Marathon cycling is back in Chemainus

At least 10-12 cyclists are expected to complete the 1,500-kilometre Eau de Hell marathon cycling series this week.

After a two-year hiatus, Eau de Hell week and its tireless 70-year-old founder return to Chemainus for a sixth time May 20.

Eau de Hell — one of British Columbia’s marquee marathon cycling events — is a week-long series of “brevets,” or marathon rides, that begin and end in Chemainus.

Founded in 2007 by Victoria ultra-cyclist Ken Bonner, Eau de Hell consists of 200-, 300-, 400- and 600-kilometre rides through some of Vancouver Island’s most scenic and challenging terrain.

Bonner said he created the tour to showcase the Island while at the same time combining all four qualifying rides for the Paris-Brest-Paris series (PBP) — a 1,200-kilometre event that draws 5,000 cyclists to the French countryside every four years — into a single event.

Bonner chose Chemainus as home base for riders because it’s centrally located and because he wanted to help the local economy in a “little, tiny way.”

His apt choice of name for the event stems from a combination of a play on words and the Island’s climate.

“I termed it Eau de Hell week because of the time of year,” Bonner said, referring to the spring rains that typically fall on Vancouver Island during early April, when the event was first staged.

“And it’s also a play on the perfume, the Eau de Hell,” Bonner said. “When you ride these things you get pretty smelly.”

Bonner grew up in Cobble Hill, where he first learned to ride on his father’s steel-framed racing bike from the 1930s. As “a young kid,” Bonner rode 10 to 15 miles every day while delivering newspapers in the southern Cowichan Valley, he said, but he wouldn’t embrace cycling as his sport of choice until decades later.

He began running marathons in his mid 30s, he said, but his interest in the sport began to fade after two dozen races. He stumbled onto the idea of “randonneuring” — derived from the French word randonnée, meaning “excursion” — through a brochure advertising long-haul cycling he came across in the late 1980s.

Bonner rode his first brevet in 1988, he said, and he’s logged no fewer than 42 1,200-kilometre rides over the span of his 25-year career, including five PBPs and a record-setting first-place finish in the 2007 “Rocky Mountain 1200km” at the age of 65.

Bonner has ridden through Eau de Hell five times now, he said, and he expects to finish this year’s race barring illness or injury. He doesn’t seem all that concerned, though; rather than resting up for his big ride, Bonner signed on to ride a 400-kilometre event May 18, two days prior to the start of Eau de Hell week.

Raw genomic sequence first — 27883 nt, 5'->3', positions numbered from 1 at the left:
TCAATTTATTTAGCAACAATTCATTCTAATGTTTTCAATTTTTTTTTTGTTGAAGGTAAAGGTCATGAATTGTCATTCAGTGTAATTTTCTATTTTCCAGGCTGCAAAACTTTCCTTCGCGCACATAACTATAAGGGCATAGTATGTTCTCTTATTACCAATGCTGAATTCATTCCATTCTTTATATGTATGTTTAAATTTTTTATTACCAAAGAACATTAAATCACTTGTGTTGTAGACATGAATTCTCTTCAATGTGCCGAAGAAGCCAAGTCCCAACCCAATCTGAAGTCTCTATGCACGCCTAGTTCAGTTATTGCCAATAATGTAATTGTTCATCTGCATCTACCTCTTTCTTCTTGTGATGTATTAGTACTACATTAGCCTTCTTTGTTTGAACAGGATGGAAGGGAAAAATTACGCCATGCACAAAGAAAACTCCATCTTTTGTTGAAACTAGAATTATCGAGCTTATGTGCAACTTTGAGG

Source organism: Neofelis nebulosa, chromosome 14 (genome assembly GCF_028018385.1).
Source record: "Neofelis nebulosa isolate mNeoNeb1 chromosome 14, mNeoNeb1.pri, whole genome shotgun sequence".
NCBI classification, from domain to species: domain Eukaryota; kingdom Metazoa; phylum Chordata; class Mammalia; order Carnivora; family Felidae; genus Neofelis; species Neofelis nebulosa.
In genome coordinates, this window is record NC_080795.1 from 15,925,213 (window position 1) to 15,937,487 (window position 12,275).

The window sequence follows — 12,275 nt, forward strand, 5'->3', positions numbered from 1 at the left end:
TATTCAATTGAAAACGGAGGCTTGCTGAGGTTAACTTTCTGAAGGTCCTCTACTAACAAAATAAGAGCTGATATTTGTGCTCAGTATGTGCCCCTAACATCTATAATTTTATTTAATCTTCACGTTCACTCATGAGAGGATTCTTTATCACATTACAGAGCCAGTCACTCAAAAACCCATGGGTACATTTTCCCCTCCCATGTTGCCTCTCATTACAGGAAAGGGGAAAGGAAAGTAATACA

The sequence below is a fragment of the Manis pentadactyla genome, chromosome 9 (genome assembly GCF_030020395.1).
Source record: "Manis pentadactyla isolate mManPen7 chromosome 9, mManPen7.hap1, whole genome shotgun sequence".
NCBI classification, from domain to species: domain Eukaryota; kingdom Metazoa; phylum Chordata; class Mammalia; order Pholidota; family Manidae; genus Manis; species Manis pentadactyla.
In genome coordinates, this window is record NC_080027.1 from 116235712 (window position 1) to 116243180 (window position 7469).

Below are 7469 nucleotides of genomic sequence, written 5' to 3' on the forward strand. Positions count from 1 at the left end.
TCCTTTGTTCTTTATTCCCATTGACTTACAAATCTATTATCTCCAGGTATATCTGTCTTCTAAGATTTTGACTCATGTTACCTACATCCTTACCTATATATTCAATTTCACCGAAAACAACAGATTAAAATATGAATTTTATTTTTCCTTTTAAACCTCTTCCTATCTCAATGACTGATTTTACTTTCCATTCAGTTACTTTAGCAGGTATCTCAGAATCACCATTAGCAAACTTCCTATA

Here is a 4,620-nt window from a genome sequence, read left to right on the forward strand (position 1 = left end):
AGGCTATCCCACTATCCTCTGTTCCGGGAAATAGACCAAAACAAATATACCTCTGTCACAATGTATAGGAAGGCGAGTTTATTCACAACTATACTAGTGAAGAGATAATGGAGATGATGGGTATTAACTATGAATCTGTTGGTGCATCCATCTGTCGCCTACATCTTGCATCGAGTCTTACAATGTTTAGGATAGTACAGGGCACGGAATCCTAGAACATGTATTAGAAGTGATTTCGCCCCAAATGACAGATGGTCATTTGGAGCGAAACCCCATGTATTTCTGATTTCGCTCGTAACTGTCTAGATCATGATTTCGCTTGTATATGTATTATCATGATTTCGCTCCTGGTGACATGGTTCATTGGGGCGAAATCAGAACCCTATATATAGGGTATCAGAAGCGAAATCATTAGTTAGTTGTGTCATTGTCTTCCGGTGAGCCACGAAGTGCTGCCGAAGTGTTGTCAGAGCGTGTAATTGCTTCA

This year’s Eau de Hell event began Monday, May 20, series co-ordinator Mike Croy said, with the 200-kilometre “Tour of the Cowichan Valley,” followed by the 300-kilometre “Coast2Coast” event, from Chemainus to Port Renfrew and back, Tuesday, May 21.

“Lost but not Forgotten,” a 400-kilometre round-trip journey from Chemainus to Buckley Bay, is scheduled for Thursday, May 23, Croy added, followed by the week’s second rest day.

The final leg of the series — a gruelling 600-kilometre odyssey titled the “Ukee Pokey” — is scheduled to depart Chemainus at 5 a.m. Saturday, May 25.

Eau de Hell adds credibility to the series’ name on days six and seven as riders traverse the Island from Qualicum Beach to Ucluelet and back again, grinding their way up and over the lofty heights of the Port Alberni Summit (425 metres) and the Sutton Pass (230 metres) twice in a single day.

Once back on the east coast of the Island, riders venture as far north as Courtenay before returning to Chemainus via Duncan. Riders who persevere through the entire 605-kilometre Ukee Pokey event should begin trickling into Chemainus mid to late morning on Sunday, May 26.

Considering how challenging the final leg of the series can be — riders rarely complete the journey in under 30 hours — it comes as no surprise that so few riders register for all four Eau de Hell events.

Croy has “six or seven people” signed up to complete the entire 1,500-kilometre series right now, he said, including Yutaka Moriwaka, a “very experienced ultra-marathon cyclist” from Japan who’s travelling to Canada solely for Eau de Hell.

He anticipates having “10 to 12 people” signed up to complete the series by race day, or “maybe more.”

Croy completed the entire Eau de Hell series in 2010, he said, but he’s only signed up to ride in this year’s Coast2Coast event. “Cherry picking” specific individual events in this way is fairly common in marathon cycling, Croy said, and “lots of people” will follow suit.

Thirty-six riders completed the 200-kilometre event in 2011, while 14 of 19 riders finished that year’s 600-kilometre-round-trip Chemainus to Gold River event.

The event is sponsored by the BC Randonneurs Cycling Club, Cray said, but no cash prizes or lucrative endorsement deals await riders at the finish line.

“You’re only doing it for your own sense of self-satisfaction,” Croy said, “and to see if you can.”

For more on Eau de Hell, including routes and past results, click here.